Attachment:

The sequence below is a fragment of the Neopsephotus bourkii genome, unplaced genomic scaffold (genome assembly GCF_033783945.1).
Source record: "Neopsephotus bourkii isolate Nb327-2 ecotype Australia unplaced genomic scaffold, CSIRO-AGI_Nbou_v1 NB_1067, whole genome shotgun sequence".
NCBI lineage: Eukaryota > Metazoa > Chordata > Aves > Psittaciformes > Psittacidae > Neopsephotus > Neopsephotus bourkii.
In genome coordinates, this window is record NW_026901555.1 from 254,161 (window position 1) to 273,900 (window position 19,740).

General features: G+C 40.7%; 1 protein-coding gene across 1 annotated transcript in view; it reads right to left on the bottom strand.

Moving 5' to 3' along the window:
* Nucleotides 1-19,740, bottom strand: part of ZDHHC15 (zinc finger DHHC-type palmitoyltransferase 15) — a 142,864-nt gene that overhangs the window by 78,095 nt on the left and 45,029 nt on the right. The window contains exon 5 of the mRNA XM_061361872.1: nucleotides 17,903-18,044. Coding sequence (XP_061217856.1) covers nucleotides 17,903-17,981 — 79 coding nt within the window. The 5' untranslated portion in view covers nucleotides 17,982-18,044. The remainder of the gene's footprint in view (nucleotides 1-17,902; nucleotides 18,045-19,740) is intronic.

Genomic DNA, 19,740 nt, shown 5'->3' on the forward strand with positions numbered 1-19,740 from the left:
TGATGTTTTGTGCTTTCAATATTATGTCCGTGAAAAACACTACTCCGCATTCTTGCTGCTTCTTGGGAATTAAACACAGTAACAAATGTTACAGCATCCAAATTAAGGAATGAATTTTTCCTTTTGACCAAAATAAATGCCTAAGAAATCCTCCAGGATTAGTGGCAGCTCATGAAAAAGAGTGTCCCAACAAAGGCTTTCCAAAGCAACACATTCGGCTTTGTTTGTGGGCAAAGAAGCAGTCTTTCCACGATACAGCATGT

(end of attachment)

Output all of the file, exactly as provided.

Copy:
The sequence below is a fragment of the Neopsephotus bourkii genome, unplaced genomic scaffold (genome assembly GCF_033783945.1).
Source record: "Neopsephotus bourkii isolate Nb327-2 ecotype Australia unplaced genomic scaffold, CSIRO-AGI_Nbou_v1 NB_1067, whole genome shotgun sequence".
NCBI lineage: Eukaryota > Metazoa > Chordata > Aves > Psittaciformes > Psittacidae > Neopsephotus > Neopsephotus bourkii.
In genome coordinates, this window is record NW_026901555.1 from 254,161 (window position 1) to 273,900 (window position 19,740).

General features: G+C 40.7%; 1 protein-coding gene across 1 annotated transcript in view; it reads right to left on the bottom strand.

Moving 5' to 3' along the window:
* Nucleotides 1-19,740, bottom strand: part of ZDHHC15 (zinc finger DHHC-type palmitoyltransferase 15) — a 142,864-nt gene that overhangs the window by 78,095 nt on the left and 45,029 nt on the right. The window contains exon 5 of the mRNA XM_061361872.1: nucleotides 17,903-18,044. Coding sequence (XP_061217856.1) covers nucleotides 17,903-17,981 — 79 coding nt within the window. The 5' untranslated portion in view covers nucleotides 17,982-18,044. The remainder of the gene's footprint in view (nucleotides 1-17,902; nucleotides 18,045-19,740) is intronic.

Genomic DNA, 19,740 nt, shown 5'->3' on the forward strand with positions numbered 1-19,740 from the left:
TGATGTTTTGTGCTTTCAATATTATGTCCGTGAAAAACACTACTCCGCATTCTTGCTGCTTCTTGGGAATTAAACACAGTAACAAATGTTACAGCATCCAAATTAAGGAATGAATTTTTCCTTTTGACCAAAATAAATGCCTAAGAAATCCTCCAGGATTAGTGGCAGCTCATGAAAAAGAGTGTCCCAACAAAGGCTTTCCAAAGCAACACATTCGGCTTTGTTTGTGGGCAAAGAAGCAGTCTTTCCACGATACAGCATGT